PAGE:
Shooting Slump Forces Jayson Tatum to Embrace Necessary Next Step

Forsberg: Shooting slump forces Tatum to embrace necessary next step originally appeared on NBC Sports Boston

Jayson Tatum’s shot defying him on Sunday night in Toronto might have been the best thing that could have happened to the Boston Celtics.

With Tatum cold from the floor for a third straight game, Boston’s All-Star forward was forced to embrace a playmaker role and turned the attention he drew into a season-high 10 assists.

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It was the third-highest assist game of Tatum’s career falling behind only a 12-assist game against Detroit last January and an 11-assist night against the Heat inside the bubble in 2020.

Rarely will we celebrate nights in which a player misses 14 shots and commits four turnovers. But Tatum was fantastic, especially in the final frame, when he embraced the attention he received and totaled half his assists.

Tatum missed six of the seven shots he took in the frame but his five assists led to 12 points as Boston stiff-armed an opponent’s charges for a rare change this season.

Tatum set the tone from the start of the final frame. With Boston clinging to a four-point lead, Tatum caught Toronto’s defense starting to load up and got Marcus Smart a free drive to the basket. A short time later, when five black jerseys clogged Tatum’s path to the paint, he made the easy pass for a Smart 3-pointer.

When Tatum operated out of the pick-and-roll with Enes Kanter, it trapped defenders like flies in honey and led to even more open looks for Smart.

Tatum can throw the highlight-caliber kickout pass on drives but Sunday night proved that simply moving the ball when teams load up is good enough. Tatum doesn’t need to get frustrated on these poor shooting nights — which have been more common than he’d probably like to this point — and can still dominate the game with getting good looks for others.

When his teammates knock down those shots, the Celtics don't look like the worst fourth-quarter offense in the NBA.

“It was obviously not his best shooting night but he was playing the right way the whole night,” said Celtics first-year coach Ime Udoka. "We know he's going to draw a ton of attention from them and he just continues to trust his guys and make the right play and that lead to assists. Twenty-four assists on 34 baskets is a credit to him. Almost had half of ours and he's just gotta, at times, be the guy that's gonna bait guys out there.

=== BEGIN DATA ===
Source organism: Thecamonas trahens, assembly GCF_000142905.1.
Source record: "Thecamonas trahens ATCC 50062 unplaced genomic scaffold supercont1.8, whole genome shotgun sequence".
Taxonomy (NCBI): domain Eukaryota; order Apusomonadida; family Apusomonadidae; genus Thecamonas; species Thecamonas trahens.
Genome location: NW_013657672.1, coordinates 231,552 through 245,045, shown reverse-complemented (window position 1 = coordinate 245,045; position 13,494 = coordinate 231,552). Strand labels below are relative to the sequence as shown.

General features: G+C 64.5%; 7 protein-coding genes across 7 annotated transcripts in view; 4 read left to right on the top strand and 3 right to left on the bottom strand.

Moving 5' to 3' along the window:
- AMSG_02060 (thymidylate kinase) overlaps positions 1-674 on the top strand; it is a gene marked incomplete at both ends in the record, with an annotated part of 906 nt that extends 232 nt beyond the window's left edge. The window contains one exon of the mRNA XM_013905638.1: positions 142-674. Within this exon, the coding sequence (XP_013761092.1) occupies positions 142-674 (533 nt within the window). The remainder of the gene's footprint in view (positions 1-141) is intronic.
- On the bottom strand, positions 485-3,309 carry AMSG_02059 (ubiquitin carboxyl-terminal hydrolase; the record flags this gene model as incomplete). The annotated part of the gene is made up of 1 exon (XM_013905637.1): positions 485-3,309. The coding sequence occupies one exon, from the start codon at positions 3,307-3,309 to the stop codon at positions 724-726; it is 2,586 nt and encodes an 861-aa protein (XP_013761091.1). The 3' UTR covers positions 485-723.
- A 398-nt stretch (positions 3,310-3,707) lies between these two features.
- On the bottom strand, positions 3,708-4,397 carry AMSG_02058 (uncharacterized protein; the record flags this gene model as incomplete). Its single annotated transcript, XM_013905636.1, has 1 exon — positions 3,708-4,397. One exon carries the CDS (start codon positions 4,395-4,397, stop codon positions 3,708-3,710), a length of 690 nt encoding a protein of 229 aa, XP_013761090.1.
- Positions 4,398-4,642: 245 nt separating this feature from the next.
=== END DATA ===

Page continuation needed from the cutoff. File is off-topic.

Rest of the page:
"Be the decoy to some extent and draw that crowd and you see everybody else pretty much ate off of him tonight. So credit to him for playing the right way, not getting frustrated and then sticking with it.”

Tatum’s season assist percentage is slowly creeping up. Six of his last eight games have seen him assist on at least 21.4 percent of his team’s makes. His assist percentage, after spiking to a career-best 19.6 last year, dipped hard early this season (part of that is due to Boston’s lack of shooters). It had crawled to 16.8 percent before Sunday’s game, which still ranked him in the 86th percentile among all forwards.

But there’s a chance for Tatum to really throttle that number up. And Boston’s success might depend on it. While he’s struggling to find consistency with his shot again — a four-game hot streak faded awfully fast — he might as well embrace one of the necessary steps for him to emerge as a legitimate top player in the league.

Superstars have to be able to impact the game on nights when shots aren’t falling. Tatum can still dominate a game with his passing, rebounding, and defense. All if he doesn’t allow himself to get bogged down by his shooting woes.

Sunday night showed how he can take over a game without just being a scorer.

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